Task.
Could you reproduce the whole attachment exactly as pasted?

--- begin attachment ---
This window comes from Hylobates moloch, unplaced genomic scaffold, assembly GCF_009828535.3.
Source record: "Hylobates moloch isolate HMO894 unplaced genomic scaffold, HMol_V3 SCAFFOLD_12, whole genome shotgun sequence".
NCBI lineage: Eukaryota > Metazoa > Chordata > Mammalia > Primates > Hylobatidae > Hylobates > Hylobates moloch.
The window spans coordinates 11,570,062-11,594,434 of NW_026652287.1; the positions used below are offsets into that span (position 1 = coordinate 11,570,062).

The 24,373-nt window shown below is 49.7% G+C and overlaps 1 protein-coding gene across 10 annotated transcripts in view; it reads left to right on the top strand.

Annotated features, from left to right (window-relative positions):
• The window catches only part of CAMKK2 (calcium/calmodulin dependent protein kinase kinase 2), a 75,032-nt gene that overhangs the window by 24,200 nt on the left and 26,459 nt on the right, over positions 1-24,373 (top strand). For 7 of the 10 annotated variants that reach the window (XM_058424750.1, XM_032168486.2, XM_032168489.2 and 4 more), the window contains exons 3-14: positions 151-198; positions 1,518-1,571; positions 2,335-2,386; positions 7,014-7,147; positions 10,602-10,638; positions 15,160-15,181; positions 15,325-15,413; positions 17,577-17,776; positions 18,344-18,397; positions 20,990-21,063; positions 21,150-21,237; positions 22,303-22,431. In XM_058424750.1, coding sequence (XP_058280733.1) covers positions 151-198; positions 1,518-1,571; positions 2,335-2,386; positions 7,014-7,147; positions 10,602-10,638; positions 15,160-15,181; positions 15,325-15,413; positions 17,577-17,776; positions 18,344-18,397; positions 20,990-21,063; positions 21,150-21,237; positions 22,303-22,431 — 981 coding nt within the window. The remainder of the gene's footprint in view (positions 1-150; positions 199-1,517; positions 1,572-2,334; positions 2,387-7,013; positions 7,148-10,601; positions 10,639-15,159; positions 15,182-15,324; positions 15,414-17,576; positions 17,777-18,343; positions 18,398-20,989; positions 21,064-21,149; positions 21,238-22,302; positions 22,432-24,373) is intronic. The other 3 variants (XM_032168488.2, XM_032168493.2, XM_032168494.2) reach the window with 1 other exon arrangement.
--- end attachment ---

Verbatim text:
This window comes from Hylobates moloch, unplaced genomic scaffold, assembly GCF_009828535.3.
Source record: "Hylobates moloch isolate HMO894 unplaced genomic scaffold, HMol_V3 SCAFFOLD_12, whole genome shotgun sequence".
NCBI lineage: Eukaryota > Metazoa > Chordata > Mammalia > Primates > Hylobatidae > Hylobates > Hylobates moloch.
The window spans coordinates 11,570,062-11,594,434 of NW_026652287.1; the positions used below are offsets into that span (position 1 = coordinate 11,570,062).

The 24,373-nt window shown below is 49.7% G+C and overlaps 1 protein-coding gene across 10 annotated transcripts in view; it reads left to right on the top strand.

Annotated features, from left to right (window-relative positions):
• The window catches only part of CAMKK2 (calcium/calmodulin dependent protein kinase kinase 2), a 75,032-nt gene that overhangs the window by 24,200 nt on the left and 26,459 nt on the right, over positions 1-24,373 (top strand). For 7 of the 10 annotated variants that reach the window (XM_058424750.1, XM_032168486.2, XM_032168489.2 and 4 more), the window contains exons 3-14: positions 151-198; positions 1,518-1,571; positions 2,335-2,386; positions 7,014-7,147; positions 10,602-10,638; positions 15,160-15,181; positions 15,325-15,413; positions 17,577-17,776; positions 18,344-18,397; positions 20,990-21,063; positions 21,150-21,237; positions 22,303-22,431. In XM_058424750.1, coding sequence (XP_058280733.1) covers positions 151-198; positions 1,518-1,571; positions 2,335-2,386; positions 7,014-7,147; positions 10,602-10,638; positions 15,160-15,181; positions 15,325-15,413; positions 17,577-17,776; positions 18,344-18,397; positions 20,990-21,063; positions 21,150-21,237; positions 22,303-22,431 — 981 coding nt within the window. The remainder of the gene's footprint in view (positions 1-150; positions 199-1,517; positions 1,572-2,334; positions 2,387-7,013; positions 7,148-10,601; positions 10,639-15,159; positions 15,182-15,324; positions 15,414-17,576; positions 17,777-18,343; positions 18,398-20,989; positions 21,064-21,149; positions 21,238-22,302; positions 22,432-24,373) is intronic. The other 3 variants (XM_032168488.2, XM_032168493.2, XM_032168494.2) reach the window with 1 other exon arrangement.